The Conditions when a Comprehensive CRM Program Becomes Useful for an Organization

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The essay sets a scenario involving a manufacturing firm, which we shall call Company A, whose interaction with customers can stand improvement. With this in mind, one of the company executives presented a blueprint for a CRM program for the consideration of top management. Management was duly impressed and appointed the executive as a consultant to study and handle the program’s implementation. Two weeks after the consultant’s appointment, the Managing Director calls his attention to complaints about the way company operations and employees’ behavior fail to promote good customer relations. In effect, the problem is laid at the door of the Operations Manager, who has direct responsibility for company processes and people that affect its dealings with customers. Thus, operations become the main target of the consultant’s study to determine how the company can adapt and benefit from CRM. This paper assumes the role of the consultant as it evaluates the problem and proposes a specific CRM plan based on a study of how the company’s people, processes and operations can be realigned and managed for them to interact better with customers.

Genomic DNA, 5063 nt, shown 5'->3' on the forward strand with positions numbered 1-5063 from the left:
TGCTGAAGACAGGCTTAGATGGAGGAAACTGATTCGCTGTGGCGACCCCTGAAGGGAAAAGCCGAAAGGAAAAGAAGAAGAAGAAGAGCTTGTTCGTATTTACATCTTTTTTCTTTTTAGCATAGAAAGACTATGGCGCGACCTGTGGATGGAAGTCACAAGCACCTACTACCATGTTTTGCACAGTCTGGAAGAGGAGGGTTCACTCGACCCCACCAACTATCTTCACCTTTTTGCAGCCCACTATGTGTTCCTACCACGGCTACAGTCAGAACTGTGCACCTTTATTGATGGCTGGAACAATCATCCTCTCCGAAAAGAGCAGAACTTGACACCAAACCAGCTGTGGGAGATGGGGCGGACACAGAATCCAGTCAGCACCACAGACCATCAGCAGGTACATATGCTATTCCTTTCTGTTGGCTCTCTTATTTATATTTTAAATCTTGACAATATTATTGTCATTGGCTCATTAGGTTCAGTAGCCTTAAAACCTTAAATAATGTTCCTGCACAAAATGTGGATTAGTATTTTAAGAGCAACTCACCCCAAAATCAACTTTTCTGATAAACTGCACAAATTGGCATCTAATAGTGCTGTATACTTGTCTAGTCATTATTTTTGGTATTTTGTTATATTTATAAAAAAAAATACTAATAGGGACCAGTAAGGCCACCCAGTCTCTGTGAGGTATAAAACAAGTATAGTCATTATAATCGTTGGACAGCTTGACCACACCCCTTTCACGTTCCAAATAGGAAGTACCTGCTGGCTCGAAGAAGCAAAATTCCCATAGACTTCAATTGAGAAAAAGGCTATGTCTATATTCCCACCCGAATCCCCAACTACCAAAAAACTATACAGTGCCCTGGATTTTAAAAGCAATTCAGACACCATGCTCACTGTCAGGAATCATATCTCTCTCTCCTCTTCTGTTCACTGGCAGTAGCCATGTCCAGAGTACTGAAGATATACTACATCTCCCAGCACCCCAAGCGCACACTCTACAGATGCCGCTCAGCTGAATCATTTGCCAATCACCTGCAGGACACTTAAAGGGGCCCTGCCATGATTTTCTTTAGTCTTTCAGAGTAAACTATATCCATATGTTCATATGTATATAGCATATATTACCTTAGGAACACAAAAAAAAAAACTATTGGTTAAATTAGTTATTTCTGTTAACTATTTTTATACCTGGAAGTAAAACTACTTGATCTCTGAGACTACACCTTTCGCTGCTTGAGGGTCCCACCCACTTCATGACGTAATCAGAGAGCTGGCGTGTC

CRM is all about systematic gathering and retrieval of customer-related data and is thus associated with the Internet and computers, which skill is not among the criteria used in hiring managers, especially operations managers. Operations managers are usually hired more for their decision-making and people handling abilities than for their computer skills, such that insufficient knowledge of information management restricts their control of overall operations (Boughman, 2003). They may be knowledgeable about the company’s processes and people but this does not make for good customer relations if the operations manager has no access to the wealth of information about customers offered by a CRM system.